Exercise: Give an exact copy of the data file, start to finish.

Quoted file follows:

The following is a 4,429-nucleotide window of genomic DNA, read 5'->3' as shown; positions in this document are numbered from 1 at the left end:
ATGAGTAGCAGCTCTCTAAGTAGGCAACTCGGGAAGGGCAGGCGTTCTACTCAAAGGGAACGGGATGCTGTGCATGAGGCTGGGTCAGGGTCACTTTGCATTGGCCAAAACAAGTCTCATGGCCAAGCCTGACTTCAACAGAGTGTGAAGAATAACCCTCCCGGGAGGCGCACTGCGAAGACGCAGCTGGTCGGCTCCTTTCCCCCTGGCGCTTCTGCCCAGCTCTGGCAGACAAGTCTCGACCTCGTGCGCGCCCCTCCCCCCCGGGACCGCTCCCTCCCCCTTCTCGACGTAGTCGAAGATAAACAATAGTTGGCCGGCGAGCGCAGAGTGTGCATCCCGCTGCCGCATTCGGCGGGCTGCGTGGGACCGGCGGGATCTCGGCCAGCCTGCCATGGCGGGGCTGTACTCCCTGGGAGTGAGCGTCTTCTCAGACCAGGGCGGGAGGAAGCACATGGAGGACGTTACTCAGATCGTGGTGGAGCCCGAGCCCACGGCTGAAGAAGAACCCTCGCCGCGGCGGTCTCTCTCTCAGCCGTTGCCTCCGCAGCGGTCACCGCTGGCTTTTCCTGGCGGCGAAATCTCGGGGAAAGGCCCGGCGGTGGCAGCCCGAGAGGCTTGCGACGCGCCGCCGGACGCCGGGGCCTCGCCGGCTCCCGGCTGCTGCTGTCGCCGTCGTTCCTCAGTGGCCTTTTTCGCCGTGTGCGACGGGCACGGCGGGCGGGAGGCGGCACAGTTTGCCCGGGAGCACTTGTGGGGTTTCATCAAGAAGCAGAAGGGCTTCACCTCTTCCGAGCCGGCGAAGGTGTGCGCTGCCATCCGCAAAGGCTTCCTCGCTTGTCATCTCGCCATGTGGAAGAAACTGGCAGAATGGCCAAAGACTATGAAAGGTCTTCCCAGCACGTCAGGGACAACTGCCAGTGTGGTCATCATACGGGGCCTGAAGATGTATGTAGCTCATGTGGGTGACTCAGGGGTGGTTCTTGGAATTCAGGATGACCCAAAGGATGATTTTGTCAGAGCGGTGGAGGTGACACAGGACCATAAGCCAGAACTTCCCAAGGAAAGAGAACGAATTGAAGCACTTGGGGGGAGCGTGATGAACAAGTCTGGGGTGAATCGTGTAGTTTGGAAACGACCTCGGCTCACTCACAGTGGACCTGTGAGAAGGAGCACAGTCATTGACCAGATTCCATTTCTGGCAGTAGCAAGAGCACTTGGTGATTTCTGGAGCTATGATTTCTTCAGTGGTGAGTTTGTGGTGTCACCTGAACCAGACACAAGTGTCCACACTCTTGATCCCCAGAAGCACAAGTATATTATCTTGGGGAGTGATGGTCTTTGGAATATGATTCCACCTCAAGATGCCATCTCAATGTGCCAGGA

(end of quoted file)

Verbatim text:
The following is a 4,429-nucleotide window of genomic DNA, read 5'->3' as shown; positions in this document are numbered from 1 at the left end:
ATGAGTAGCAGCTCTCTAAGTAGGCAACTCGGGAAGGGCAGGCGTTCTACTCAAAGGGAACGGGATGCTGTGCATGAGGCTGGGTCAGGGTCACTTTGCATTGGCCAAAACAAGTCTCATGGCCAAGCCTGACTTCAACAGAGTGTGAAGAATAACCCTCCCGGGAGGCGCACTGCGAAGACGCAGCTGGTCGGCTCCTTTCCCCCTGGCGCTTCTGCCCAGCTCTGGCAGACAAGTCTCGACCTCGTGCGCGCCCCTCCCCCCCGGGACCGCTCCCTCCCCCTTCTCGACGTAGTCGAAGATAAACAATAGTTGGCCGGCGAGCGCAGAGTGTGCATCCCGCTGCCGCATTCGGCGGGCTGCGTGGGACCGGCGGGATCTCGGCCAGCCTGCCATGGCGGGGCTGTACTCCCTGGGAGTGAGCGTCTTCTCAGACCAGGGCGGGAGGAAGCACATGGAGGACGTTACTCAGATCGTGGTGGAGCCCGAGCCCACGGCTGAAGAAGAACCCTCGCCGCGGCGGTCTCTCTCTCAGCCGTTGCCTCCGCAGCGGTCACCGCTGGCTTTTCCTGGCGGCGAAATCTCGGGGAAAGGCCCGGCGGTGGCAGCCCGAGAGGCTTGCGACGCGCCGCCGGACGCCGGGGCCTCGCCGGCTCCCGGCTGCTGCTGTCGCCGTCGTTCCTCAGTGGCCTTTTTCGCCGTGTGCGACGGGCACGGCGGGCGGGAGGCGGCACAGTTTGCCCGGGAGCACTTGTGGGGTTTCATCAAGAAGCAGAAGGGCTTCACCTCTTCCGAGCCGGCGAAGGTGTGCGCTGCCATCCGCAAAGGCTTCCTCGCTTGTCATCTCGCCATGTGGAAGAAACTGGCAGAATGGCCAAAGACTATGAAAGGTCTTCCCAGCACGTCAGGGACAACTGCCAGTGTGGTCATCATACGGGGCCTGAAGATGTATGTAGCTCATGTGGGTGACTCAGGGGTGGTTCTTGGAATTCAGGATGACCCAAAGGATGATTTTGTCAGAGCGGTGGAGGTGACACAGGACCATAAGCCAGAACTTCCCAAGGAAAGAGAACGAATTGAAGCACTTGGGGGGAGCGTGATGAACAAGTCTGGGGTGAATCGTGTAGTTTGGAAACGACCTCGGCTCACTCACAGTGGACCTGTGAGAAGGAGCACAGTCATTGACCAGATTCCATTTCTGGCAGTAGCAAGAGCACTTGGTGATTTCTGGAGCTATGATTTCTTCAGTGGTGAGTTTGTGGTGTCACCTGAACCAGACACAAGTGTCCACACTCTTGATCCCCAGAAGCACAAGTATATTATCTTGGGGAGTGATGGTCTTTGGAATATGATTCCACCTCAAGATGCCATCTCAATGTGCCAGGA